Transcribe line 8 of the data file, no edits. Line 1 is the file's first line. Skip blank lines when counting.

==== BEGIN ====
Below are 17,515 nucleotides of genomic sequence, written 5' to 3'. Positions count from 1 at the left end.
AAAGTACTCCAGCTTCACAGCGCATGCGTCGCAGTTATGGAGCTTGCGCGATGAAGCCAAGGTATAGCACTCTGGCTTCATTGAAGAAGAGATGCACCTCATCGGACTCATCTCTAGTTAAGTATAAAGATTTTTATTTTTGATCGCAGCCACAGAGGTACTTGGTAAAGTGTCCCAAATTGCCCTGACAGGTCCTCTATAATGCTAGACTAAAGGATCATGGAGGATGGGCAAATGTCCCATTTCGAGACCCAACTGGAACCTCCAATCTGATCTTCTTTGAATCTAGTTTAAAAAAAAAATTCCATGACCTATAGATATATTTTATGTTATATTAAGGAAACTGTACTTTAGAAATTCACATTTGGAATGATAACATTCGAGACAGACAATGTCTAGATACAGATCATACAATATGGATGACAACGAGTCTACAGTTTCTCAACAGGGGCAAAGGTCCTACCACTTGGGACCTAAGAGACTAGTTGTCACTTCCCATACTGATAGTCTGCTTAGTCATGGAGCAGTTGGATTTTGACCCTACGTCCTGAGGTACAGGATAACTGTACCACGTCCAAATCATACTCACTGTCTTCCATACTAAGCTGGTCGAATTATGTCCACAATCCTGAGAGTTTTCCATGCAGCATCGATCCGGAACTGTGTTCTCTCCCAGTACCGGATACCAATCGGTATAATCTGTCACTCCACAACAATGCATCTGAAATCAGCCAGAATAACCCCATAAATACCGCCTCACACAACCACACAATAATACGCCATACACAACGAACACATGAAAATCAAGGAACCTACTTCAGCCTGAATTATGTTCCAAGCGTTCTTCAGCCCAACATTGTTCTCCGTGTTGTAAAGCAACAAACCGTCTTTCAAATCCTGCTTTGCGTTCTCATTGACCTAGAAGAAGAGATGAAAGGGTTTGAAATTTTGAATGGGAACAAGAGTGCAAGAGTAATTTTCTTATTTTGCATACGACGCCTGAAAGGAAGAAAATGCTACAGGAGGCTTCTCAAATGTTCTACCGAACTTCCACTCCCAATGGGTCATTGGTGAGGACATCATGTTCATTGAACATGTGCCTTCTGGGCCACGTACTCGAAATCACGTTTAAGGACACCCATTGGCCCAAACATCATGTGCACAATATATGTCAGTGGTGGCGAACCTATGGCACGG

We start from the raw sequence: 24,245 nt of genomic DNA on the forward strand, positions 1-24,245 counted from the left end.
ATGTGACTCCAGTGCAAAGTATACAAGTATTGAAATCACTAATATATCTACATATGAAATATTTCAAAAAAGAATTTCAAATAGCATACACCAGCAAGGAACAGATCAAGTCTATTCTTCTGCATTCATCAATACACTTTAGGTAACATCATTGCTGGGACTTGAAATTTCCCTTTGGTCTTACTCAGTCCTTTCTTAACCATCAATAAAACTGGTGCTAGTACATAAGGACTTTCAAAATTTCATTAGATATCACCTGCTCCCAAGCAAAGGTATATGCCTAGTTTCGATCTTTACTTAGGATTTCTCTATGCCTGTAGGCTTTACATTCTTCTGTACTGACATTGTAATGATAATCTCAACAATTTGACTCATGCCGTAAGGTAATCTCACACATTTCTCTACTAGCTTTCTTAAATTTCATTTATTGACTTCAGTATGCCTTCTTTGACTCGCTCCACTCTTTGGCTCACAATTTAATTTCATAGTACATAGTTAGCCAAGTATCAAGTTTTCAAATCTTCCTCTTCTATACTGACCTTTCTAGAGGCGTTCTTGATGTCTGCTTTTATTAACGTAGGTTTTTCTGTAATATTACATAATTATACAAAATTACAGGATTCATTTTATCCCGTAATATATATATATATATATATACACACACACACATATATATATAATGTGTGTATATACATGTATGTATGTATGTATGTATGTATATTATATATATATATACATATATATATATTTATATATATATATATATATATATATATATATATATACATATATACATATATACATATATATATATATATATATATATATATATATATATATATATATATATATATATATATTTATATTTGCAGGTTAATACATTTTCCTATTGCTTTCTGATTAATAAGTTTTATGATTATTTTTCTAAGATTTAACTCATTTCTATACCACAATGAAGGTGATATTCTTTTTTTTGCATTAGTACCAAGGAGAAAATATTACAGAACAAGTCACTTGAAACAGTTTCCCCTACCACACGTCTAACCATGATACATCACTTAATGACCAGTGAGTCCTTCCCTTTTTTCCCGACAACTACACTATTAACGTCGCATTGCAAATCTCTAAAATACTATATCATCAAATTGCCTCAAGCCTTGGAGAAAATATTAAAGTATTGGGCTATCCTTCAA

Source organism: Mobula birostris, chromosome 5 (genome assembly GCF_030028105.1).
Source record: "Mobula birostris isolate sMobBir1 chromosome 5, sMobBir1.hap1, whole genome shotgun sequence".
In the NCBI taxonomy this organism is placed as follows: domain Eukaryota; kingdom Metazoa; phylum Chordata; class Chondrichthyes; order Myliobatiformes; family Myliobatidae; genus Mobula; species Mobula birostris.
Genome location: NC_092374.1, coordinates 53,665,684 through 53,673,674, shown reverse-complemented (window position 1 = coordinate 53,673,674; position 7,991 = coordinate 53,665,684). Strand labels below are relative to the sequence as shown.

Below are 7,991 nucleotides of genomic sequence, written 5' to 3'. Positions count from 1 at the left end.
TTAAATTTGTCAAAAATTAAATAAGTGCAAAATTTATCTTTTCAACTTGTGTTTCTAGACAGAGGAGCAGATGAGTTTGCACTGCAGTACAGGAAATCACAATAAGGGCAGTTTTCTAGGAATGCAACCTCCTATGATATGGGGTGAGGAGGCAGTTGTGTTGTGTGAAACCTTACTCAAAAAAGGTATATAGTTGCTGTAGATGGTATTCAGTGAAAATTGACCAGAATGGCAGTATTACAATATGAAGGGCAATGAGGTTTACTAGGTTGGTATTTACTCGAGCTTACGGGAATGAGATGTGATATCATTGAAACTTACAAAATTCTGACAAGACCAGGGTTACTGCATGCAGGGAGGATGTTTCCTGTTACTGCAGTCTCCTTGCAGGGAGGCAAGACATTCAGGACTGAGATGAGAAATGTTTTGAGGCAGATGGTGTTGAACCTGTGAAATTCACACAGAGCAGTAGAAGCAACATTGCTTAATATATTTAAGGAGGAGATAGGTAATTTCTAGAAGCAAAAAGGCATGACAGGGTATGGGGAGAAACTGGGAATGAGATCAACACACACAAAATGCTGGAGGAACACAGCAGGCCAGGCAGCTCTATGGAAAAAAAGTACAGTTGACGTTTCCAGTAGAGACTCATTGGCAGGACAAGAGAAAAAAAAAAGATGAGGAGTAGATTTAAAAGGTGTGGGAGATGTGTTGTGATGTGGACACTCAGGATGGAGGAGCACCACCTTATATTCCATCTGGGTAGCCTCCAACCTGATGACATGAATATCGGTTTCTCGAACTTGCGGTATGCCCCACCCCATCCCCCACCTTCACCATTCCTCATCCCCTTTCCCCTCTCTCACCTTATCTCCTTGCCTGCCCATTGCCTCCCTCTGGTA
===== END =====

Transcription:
Genome location: NC_092374.1, coordinates 53,665,684 through 53,673,674, shown reverse-complemented (window position 1 = coordinate 53,673,674; position 7,991 = coordinate 53,665,684). Strand labels below are relative to the sequence as shown.